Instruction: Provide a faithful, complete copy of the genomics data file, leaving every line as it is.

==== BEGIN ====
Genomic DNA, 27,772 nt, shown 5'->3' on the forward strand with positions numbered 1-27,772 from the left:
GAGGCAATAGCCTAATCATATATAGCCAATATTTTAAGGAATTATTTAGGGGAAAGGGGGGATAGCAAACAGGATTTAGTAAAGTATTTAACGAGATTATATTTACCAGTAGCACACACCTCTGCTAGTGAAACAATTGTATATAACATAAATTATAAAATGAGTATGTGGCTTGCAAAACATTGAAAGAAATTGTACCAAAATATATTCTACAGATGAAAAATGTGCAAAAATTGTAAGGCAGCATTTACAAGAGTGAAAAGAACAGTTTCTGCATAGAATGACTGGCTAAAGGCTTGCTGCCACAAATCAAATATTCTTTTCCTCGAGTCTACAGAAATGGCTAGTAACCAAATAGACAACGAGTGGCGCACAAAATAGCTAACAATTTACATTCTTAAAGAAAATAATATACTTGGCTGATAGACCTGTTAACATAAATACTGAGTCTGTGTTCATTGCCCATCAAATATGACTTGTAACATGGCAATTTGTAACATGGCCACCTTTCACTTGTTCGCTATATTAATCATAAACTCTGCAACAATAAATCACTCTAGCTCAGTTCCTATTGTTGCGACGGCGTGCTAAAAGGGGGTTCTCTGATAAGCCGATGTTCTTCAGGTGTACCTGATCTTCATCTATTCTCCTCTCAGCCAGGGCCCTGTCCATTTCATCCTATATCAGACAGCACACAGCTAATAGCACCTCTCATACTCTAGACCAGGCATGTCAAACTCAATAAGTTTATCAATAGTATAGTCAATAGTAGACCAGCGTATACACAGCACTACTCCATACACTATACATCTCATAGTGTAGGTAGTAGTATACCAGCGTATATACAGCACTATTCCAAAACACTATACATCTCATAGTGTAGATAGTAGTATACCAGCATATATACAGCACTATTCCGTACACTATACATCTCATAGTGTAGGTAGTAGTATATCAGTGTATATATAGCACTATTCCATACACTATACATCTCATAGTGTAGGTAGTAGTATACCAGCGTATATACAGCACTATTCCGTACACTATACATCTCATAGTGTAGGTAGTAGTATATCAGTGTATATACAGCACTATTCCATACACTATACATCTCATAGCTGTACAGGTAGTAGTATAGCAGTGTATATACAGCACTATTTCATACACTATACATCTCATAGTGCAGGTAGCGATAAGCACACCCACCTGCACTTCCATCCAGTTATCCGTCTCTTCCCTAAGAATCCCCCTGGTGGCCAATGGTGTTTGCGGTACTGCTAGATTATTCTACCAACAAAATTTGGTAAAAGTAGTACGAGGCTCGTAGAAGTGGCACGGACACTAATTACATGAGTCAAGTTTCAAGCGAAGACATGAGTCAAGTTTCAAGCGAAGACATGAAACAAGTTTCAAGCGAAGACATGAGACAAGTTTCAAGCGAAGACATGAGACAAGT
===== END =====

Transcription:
Genomic DNA, 27,772 nt, shown 5'->3' on the forward strand with positions numbered 1-27,772 from the left:
GAGGCAATAGCCTAATCATATATAGCCAATATTTTAAGGAATTATTTAGGGGAAAGGGGGGATAGCAAACAGGATTTAGTAAAGTATTTAACGAGATTATATTTACCAGTAGCACACACCTCTGCTAGTGAAACAATTGTATATAACATAAATTATAAAATGAGTATGTGGCTTGCAAAACATTGAAAGAAATTGTACCAAAATATATTCTACAGATGAAAAATGTGCAAAAATTGTAAGGCAGCATTTACAAGAGTGAAAAGAACAGTTTCTGCATAGAATGACTGGCTAAAGGCTTGCTGCCACAAATCAAATATTCTTTTCCTCGAGTCTACAGAAATGGCTAGTAACCAAATAGACAACGAGTGGCGCACAAAATAGCTAACAATTTACATTCTTAAAGAAAATAATATACTTGGCTGATAGACCTGTTAACATAAATACTGAGTCTGTGTTCATTGCCCATCAAATATGACTTGTAACATGGCAATTTGTAACATGGCCACCTTTCACTTGTTCGCTATATTAATCATAAACTCTGCAACAATAAATCACTCTAGCTCAGTTCCTATTGTTGCGACGGCGTGCTAAAAGGGGGTTCTCTGATAAGCCGATGTTCTTCAGGTGTACCTGATCTTCATCTATTCTCCTCTCAGCCAGGGCCCTGTCCATTTCATCCTATATCAGACAGCACACAGCTAATAGCACCTCTCATACTCTAGACCAGGCATGTCAAACTCAATAAGTTTATCAATAGTATAGTCAATAGTAGACCAGCGTATACACAGCACTACTCCATACACTATACATCTCATAGTGTAGGTAGTAGTATACCAGCGTATATACAGCACTATTCCAAAACACTATACATCTCATAGTGTAGATAGTAGTATACCAGCATATATACAGCACTATTCCGTACACTATACATCTCATAGTGTAGGTAGTAGTATATCAGTGTATATATAGCACTATTCCATACACTATACATCTCATAGTGTAGGTAGTAGTATACCAGCGTATATACAGCACTATTCCGTACACTATACATCTCATAGTGTAGGTAGTAGTATATCAGTGTATATACAGCACTATTCCATACACTATACATCTCATAGCTGTACAGGTAGTAGTATAGCAGTGTATATACAGCACTATTTCATACACTATACATCTCATAGTGCAGGTAGCGATAAGCACACCCACCTGCACTTCCATCCAGTTATCCGTCTCTTCCCTAAGAATCCCCCTGGTGGCCAATGGTGTTTGCGGTACTGCTAGATTATTCTACCAACAAAATTTGGTAAAAGTAGTACGAGGCTCGTAGAAGTGGCACGGACACTAATTACATGAGTCAAGTTTCAAGCGAAGACATGAGTCAAGTTTCAAGCGAAGACATGAAACAAGTTTCAAGCGAAGACATGAGACAAGTTTCAAGCGAAGACATGAGACAAGT